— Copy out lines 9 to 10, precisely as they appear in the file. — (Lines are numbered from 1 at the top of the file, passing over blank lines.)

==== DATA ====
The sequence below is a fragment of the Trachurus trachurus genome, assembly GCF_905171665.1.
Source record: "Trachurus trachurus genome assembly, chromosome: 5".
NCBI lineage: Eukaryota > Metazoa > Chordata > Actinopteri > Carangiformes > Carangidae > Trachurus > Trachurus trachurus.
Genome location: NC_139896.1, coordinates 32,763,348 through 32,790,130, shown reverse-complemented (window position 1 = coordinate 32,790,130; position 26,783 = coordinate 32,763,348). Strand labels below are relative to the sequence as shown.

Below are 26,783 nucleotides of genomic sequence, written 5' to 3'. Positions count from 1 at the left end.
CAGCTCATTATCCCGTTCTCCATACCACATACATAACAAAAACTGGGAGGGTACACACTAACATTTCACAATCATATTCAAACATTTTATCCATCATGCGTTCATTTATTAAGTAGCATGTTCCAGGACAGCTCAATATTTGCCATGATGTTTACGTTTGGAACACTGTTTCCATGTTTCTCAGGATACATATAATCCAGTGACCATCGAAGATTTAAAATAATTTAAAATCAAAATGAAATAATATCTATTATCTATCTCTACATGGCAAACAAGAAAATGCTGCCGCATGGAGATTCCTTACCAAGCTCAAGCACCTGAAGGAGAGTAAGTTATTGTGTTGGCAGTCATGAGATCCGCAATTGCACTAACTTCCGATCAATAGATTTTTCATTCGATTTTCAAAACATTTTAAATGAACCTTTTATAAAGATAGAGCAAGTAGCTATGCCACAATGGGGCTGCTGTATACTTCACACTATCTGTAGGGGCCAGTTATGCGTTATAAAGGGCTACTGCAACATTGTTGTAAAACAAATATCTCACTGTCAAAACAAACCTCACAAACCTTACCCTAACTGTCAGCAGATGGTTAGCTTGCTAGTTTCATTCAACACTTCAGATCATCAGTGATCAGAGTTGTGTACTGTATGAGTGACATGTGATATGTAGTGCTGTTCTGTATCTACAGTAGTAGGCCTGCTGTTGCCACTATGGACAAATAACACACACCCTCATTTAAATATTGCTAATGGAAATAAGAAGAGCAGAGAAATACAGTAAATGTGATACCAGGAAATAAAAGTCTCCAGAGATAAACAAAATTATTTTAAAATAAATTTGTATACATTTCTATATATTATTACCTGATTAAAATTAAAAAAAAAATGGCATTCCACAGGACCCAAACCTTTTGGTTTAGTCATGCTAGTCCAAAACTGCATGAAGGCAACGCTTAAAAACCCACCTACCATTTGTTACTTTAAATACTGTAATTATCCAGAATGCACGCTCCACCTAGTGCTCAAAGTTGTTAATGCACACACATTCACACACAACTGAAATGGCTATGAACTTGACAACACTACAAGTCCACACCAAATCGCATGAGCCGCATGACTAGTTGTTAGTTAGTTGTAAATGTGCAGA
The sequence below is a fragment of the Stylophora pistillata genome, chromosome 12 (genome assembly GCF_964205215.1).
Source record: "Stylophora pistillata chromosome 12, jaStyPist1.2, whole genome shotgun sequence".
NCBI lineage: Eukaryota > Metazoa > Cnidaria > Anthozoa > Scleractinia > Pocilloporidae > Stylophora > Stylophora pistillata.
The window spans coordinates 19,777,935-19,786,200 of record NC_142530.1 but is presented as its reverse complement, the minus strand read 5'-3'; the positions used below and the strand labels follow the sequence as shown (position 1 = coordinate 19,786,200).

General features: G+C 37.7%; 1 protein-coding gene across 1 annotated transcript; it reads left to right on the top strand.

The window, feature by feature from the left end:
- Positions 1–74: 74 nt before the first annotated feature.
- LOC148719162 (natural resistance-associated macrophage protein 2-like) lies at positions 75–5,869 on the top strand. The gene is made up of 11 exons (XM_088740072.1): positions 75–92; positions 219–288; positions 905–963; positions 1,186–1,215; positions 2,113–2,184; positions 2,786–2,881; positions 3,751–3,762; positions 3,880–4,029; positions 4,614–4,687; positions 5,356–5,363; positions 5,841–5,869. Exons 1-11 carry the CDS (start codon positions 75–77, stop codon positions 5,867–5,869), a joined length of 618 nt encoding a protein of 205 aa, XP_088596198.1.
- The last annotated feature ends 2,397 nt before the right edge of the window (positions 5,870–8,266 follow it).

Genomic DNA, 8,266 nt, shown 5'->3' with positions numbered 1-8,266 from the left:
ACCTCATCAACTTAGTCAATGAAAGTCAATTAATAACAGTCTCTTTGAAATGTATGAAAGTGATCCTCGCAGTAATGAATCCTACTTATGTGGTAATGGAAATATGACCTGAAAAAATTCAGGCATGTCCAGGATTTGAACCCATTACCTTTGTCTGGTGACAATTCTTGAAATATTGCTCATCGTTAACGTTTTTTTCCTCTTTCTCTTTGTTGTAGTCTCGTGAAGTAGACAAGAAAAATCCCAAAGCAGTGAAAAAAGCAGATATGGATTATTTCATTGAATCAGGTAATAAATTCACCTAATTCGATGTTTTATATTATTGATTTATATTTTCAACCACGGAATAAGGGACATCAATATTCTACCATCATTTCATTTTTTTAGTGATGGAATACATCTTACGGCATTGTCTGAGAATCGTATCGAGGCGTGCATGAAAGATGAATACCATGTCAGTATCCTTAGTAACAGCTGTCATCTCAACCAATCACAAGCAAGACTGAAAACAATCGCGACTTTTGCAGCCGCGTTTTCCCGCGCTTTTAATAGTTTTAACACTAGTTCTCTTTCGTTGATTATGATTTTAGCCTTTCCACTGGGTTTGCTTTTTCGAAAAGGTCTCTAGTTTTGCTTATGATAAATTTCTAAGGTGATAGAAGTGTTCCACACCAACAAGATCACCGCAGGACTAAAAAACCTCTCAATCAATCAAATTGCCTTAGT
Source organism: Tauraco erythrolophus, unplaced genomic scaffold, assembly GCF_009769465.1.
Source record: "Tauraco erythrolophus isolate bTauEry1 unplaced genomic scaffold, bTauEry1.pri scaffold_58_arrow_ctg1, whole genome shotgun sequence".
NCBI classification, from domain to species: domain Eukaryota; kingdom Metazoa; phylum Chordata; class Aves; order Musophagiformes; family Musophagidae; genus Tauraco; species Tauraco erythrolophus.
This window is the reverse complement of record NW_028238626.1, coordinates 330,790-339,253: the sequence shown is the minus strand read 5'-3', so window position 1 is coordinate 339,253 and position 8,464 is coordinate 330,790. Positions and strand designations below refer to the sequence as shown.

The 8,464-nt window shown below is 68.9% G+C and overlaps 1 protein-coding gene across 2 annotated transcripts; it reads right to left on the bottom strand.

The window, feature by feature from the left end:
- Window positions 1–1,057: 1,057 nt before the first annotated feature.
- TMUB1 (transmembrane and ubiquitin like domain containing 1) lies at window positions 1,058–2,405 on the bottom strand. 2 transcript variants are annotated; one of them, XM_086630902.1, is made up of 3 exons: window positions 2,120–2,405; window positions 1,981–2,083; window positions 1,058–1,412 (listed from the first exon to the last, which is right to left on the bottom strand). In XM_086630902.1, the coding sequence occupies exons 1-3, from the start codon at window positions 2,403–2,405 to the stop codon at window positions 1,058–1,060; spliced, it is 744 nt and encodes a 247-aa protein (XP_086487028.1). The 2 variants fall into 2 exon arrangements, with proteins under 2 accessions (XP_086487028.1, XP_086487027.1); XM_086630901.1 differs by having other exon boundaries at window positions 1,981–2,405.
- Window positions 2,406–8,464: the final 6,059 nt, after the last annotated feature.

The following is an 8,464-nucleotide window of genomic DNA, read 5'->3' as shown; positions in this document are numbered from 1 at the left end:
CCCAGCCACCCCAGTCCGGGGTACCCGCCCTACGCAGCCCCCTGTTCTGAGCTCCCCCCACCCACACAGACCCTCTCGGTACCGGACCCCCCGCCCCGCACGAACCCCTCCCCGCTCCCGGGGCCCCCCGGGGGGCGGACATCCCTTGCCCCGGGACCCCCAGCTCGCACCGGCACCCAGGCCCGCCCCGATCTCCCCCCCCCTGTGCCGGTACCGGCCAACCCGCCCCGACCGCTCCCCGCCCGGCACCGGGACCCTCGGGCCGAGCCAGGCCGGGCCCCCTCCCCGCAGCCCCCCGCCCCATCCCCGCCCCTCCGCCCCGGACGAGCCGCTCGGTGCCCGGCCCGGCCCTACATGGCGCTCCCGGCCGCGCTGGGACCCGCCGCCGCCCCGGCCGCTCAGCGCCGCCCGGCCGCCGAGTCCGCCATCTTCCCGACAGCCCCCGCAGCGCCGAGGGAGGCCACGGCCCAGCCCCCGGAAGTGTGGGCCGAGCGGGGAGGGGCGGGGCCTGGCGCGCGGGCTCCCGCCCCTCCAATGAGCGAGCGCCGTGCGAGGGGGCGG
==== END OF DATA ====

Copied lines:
NCBI lineage: Eukaryota > Metazoa > Cnidaria > Anthozoa > Scleractinia > Pocilloporidae > Stylophora > Stylophora pistillata.
The window spans coordinates 19,777,935-19,786,200 of record NC_142530.1 but is presented as its reverse complement, the minus strand read 5'-3'; the positions used below and the strand labels follow the sequence as shown (position 1 = coordinate 19,786,200).